In Sarojakshan Shankaran Nayar v. State of Maharashtra the deceased wife belonged to a respectable orthodox family. Her husband was of a highly suspicious nature and made life difficult for her by demeaning her, insulting her, calling her a prostitute, not allowing her to meet others, denying her family life and comforts.

It was held that the trial court was justified in convicting her under section 498-A of the Code. In Chanda v. State of A.P. the accused stayed happily with his wife for one and a half years after marriage. It was alleged that thereafter he demanded additional money and gold from her. The harassment of demanding additional money was proved by evidence.

He was held guilty under section 498-A and it was observed that his acquittal for the graver offence of murder under section 302 was not a legal impediment for his conviction under section 498-A of the Code.

In Pawan Kumar v. State of Haryana, the Supreme Court held that cruelty or harassment under section 498-A need not be physical, and mental torture in a grave case would be sufficient for conviction.

In Sham Lai v. State of Haryana, there was evidence by the prosecution of only the fact that there was a dispute between parties regarding dowry and that the wife was sent back to her parental home, and was again taken back to the nuptial home after the ‘panchayat’ intervened about ten to fifteen days before the wife died.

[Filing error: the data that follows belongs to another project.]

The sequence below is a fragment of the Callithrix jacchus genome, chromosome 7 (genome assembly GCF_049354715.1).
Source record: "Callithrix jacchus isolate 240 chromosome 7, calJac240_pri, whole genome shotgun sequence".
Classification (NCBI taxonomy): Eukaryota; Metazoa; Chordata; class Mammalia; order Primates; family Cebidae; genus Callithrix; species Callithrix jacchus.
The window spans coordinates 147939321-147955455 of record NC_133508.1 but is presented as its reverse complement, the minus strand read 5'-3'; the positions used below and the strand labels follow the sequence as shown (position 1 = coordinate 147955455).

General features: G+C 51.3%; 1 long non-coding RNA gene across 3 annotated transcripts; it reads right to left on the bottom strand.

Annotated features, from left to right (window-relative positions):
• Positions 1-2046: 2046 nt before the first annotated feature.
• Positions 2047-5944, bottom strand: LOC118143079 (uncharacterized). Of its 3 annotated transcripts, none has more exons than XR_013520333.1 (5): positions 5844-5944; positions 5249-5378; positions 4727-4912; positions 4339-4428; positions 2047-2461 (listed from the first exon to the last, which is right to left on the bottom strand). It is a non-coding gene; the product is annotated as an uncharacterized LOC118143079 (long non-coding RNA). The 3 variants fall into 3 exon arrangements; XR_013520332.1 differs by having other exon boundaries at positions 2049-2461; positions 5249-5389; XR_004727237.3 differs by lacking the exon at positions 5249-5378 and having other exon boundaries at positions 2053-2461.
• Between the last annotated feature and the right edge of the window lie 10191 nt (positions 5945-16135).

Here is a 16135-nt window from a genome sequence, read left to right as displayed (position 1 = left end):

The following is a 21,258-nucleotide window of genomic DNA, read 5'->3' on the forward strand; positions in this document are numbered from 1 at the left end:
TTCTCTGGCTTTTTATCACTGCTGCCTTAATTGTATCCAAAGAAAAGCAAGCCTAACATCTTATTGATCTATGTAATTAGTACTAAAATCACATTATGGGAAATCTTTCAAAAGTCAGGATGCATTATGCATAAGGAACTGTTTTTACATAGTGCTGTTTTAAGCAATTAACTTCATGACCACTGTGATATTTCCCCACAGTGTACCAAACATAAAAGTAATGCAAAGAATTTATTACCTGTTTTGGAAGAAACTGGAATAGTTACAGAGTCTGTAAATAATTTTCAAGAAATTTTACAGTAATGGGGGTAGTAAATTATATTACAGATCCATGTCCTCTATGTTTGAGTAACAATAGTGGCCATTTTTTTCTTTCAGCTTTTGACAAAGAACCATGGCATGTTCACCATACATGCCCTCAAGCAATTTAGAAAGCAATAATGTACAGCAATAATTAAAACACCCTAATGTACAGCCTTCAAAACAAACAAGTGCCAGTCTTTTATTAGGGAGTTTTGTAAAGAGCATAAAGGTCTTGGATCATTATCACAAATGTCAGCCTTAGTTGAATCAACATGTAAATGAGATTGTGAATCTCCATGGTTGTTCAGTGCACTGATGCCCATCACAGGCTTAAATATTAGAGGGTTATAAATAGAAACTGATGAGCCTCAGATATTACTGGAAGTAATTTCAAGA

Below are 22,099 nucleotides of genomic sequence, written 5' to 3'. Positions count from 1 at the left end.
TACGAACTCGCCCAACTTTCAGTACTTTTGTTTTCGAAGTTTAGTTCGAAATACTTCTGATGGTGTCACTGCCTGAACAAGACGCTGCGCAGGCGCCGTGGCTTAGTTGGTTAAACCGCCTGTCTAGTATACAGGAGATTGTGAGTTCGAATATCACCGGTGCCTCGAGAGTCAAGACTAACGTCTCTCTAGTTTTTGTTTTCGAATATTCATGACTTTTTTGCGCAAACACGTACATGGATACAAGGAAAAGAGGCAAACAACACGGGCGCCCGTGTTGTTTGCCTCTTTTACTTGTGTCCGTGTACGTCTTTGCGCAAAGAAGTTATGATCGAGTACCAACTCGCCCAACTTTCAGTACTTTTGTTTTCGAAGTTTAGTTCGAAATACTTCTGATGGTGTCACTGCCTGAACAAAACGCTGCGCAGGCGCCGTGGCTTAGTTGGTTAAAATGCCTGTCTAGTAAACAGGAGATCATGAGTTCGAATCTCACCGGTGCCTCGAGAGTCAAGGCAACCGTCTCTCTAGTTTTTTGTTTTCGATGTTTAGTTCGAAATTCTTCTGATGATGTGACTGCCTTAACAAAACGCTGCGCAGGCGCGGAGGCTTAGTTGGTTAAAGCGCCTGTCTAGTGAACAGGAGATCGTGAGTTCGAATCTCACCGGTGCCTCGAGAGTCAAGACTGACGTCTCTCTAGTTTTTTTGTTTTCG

There was no evidence, however, that she was treated with cruelty or harassed with demand for dowry again. The Supreme Court held that the accused was liable to be convicted under section 498-A on the basis of evidence of the father of the deceased and her dying declaration, but section 304-B would not apply.

In State v. Balappa, the Karnataka High Court has ruled that where accused has been charged under sections 304-B and 498-A, and the charge under the former fails, that by itself does not mean that he is not guilty under the latter also, and therefore the conduct of the accused and his father in not accepting the wife and the newborn baby girl for nine months after delivery amounts to cruelty under section 498-A of the Code.